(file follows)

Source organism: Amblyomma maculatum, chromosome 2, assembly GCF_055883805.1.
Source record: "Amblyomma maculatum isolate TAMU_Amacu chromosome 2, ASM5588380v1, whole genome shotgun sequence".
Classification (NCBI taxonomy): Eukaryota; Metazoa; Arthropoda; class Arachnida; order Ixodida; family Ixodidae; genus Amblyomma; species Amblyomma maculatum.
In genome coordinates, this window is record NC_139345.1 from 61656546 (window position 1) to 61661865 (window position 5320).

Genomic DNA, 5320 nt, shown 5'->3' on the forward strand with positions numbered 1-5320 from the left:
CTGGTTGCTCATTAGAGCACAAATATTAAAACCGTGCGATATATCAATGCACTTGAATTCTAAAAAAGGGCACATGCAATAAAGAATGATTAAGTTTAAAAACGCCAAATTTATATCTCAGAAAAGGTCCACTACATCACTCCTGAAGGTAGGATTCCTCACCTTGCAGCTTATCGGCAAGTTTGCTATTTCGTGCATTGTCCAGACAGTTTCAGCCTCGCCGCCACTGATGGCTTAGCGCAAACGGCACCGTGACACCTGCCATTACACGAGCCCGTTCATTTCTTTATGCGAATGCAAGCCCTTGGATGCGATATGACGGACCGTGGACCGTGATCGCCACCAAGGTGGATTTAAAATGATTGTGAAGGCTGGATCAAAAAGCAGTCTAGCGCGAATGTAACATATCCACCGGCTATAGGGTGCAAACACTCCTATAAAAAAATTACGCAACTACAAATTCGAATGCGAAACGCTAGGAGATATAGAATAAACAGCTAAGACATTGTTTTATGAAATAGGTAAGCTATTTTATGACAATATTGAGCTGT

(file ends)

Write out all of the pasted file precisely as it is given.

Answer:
Source organism: Amblyomma maculatum, chromosome 2, assembly GCF_055883805.1.
Source record: "Amblyomma maculatum isolate TAMU_Amacu chromosome 2, ASM5588380v1, whole genome shotgun sequence".
Classification (NCBI taxonomy): Eukaryota; Metazoa; Arthropoda; class Arachnida; order Ixodida; family Ixodidae; genus Amblyomma; species Amblyomma maculatum.
In genome coordinates, this window is record NC_139345.1 from 61656546 (window position 1) to 61661865 (window position 5320).

Genomic DNA, 5320 nt, shown 5'->3' on the forward strand with positions numbered 1-5320 from the left:
CTGGTTGCTCATTAGAGCACAAATATTAAAACCGTGCGATATATCAATGCACTTGAATTCTAAAAAAGGGCACATGCAATAAAGAATGATTAAGTTTAAAAACGCCAAATTTATATCTCAGAAAAGGTCCACTACATCACTCCTGAAGGTAGGATTCCTCACCTTGCAGCTTATCGGCAAGTTTGCTATTTCGTGCATTGTCCAGACAGTTTCAGCCTCGCCGCCACTGATGGCTTAGCGCAAACGGCACCGTGACACCTGCCATTACACGAGCCCGTTCATTTCTTTATGCGAATGCAAGCCCTTGGATGCGATATGACGGACCGTGGACCGTGATCGCCACCAAGGTGGATTTAAAATGATTGTGAAGGCTGGATCAAAAAGCAGTCTAGCGCGAATGTAACATATCCACCGGCTATAGGGTGCAAACACTCCTATAAAAAAATTACGCAACTACAAATTCGAATGCGAAACGCTAGGAGATATAGAATAAACAGCTAAGACATTGTTTTATGAAATAGGTAAGCTATTTTATGACAATATTGAGCTGT